David Kirk, aged 66 is a retired school principal who lives in Ontario, Canada.
A year and a half before retiring at age 52, David fell from the lower rungs of a ladder. It wasn’t a big fall, but it had huge repercussions. He suffered serious compression fractures of the vertebrae and was hospitalized for over a week. A DXA (dual-energy X-ray absorptiometry) scan to measure bone mineral density revealed that David had severe osteoporosis.
I searched for a reason as to why I have osteoporosis. I’m a non-smoker, consume little alcohol, have a healthy diet, and I’ve always exercised regularly. However, I later discovered that as a diabetic, I am at increased risk for osteoporosis and fractures – perhaps this was a contributing factor.
After being discharged from the hospital, David was not allowed to do much of anything for several weeks - primarily because of some hemorrhaging around the spinal cord and fear of paralysis. Married, with two children, he had been used to a very busy lifestyle. Suddenly, from a 60-hour work week and a busy family life that involved driving two young boys back and forth to hockey practice, he was reduced to looking at four walls and restricted movement. An avid curler, David had to give up this hobby for the next year and a half. He could not attend the boys’ hockey practices or games, and was unable to drive for a period of time.
Several months passed before physiotherapy could begin, but it felt like the healing process was progressing at a snail's pace. David was provided with a steel body brace while in the hospital and as this helped tremendously he wore it for six months and gradually stopped using it.
I was in the worst pain in my life to date, as I had not experienced any broken bones before this time. I was also on lots of medication, including strong pain killers. This was a concern for me and I was greatly relieved to be off the pain killers after six months. Emotionally, it was a very frustrating and difficult time. I was very fortunate to have the strong support of family, friends and colleagues and this really helped me through the challenging recovery.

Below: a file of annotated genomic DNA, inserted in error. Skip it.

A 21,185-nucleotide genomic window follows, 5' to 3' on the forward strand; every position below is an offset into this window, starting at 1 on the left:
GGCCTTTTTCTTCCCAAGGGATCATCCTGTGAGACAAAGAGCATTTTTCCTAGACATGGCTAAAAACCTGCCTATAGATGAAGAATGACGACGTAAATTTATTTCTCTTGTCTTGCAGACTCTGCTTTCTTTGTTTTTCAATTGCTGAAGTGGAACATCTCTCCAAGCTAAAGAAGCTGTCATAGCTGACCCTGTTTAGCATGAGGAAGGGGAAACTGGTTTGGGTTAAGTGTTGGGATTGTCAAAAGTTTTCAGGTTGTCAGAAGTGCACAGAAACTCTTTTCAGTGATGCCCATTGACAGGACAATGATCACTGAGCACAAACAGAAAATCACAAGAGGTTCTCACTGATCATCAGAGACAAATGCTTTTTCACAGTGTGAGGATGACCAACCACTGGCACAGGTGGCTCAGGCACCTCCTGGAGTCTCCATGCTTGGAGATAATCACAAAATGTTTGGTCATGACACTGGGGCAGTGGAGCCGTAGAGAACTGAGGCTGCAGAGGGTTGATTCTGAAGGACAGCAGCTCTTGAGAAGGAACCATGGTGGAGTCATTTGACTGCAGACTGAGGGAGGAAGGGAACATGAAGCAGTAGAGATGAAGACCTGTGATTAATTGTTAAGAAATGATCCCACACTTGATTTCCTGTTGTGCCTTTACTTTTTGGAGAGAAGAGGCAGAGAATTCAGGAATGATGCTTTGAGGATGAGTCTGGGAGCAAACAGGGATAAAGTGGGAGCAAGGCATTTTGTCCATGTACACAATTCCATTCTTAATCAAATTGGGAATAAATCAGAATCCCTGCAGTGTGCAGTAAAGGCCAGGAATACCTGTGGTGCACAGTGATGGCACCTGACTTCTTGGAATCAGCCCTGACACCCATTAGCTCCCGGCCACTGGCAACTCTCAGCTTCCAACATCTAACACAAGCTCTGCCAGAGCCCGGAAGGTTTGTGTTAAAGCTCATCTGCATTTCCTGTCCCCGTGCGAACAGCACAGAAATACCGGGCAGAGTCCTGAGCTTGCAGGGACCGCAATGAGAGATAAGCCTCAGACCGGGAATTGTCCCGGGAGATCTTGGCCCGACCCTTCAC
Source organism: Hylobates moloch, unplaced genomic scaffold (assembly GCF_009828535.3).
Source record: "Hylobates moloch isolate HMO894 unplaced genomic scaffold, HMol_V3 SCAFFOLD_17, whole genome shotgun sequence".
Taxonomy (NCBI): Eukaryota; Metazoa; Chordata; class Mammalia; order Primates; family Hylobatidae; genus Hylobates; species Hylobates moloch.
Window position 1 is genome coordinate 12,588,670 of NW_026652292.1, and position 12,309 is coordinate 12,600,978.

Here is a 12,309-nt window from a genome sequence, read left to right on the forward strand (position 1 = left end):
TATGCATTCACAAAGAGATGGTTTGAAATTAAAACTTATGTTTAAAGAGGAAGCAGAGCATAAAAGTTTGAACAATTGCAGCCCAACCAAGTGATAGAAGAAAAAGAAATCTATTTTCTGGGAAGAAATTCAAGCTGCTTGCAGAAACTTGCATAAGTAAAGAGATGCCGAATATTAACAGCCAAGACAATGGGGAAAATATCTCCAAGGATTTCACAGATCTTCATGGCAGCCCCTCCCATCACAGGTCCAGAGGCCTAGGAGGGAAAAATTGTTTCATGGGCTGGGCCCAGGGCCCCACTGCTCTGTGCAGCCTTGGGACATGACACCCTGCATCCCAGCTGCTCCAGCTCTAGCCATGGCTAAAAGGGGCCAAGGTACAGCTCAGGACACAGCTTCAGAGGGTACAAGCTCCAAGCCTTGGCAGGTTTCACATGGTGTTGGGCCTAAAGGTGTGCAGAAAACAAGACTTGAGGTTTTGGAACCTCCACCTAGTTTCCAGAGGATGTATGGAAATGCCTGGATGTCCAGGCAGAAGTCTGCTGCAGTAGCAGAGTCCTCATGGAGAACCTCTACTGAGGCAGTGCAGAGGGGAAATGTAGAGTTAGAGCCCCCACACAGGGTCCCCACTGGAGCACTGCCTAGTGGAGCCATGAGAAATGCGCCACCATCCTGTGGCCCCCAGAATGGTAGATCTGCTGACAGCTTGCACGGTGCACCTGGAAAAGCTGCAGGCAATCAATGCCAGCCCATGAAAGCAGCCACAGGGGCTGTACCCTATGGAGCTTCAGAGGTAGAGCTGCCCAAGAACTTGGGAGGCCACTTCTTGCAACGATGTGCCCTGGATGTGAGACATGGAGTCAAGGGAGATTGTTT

David asked for a referral to one of Canada’s most well-known osteoporosis specialists, Dr. Jonathan Adachi. Under his care he was prescribed bisphosphonates and thanks to his own great personal determination, David has recuperated his health and is, remarkably, no longer considered osteoporotic based on his bone density measurements.
A swimmer all his life, David was encouraged to swim again after he ceased his physiotherapy. It was difficult at first, but he gradually built up to his current 1 km five days per week. He also ensures he’s doing weight-bearing activity by walking briskly up to one hour per day, shovelling snow in the winter, and gardening from spring to fall.
In fact, my physical activity choices are more or less unrestricted, and I would say that my fitness level is great for my age.
David believes more men should be aware of osteoporosis and have a bone density test if they think they could be at risk. He has found that many men question the need for testing and some have been surprised to learn that they have a problem. To help spread the prevention message, he has worked with Dr. Adachi to promote awareness of this silent disease in men, speaking at patient awareness events, appearing on the major TV networks and being interviewed by key newspapers in Canada.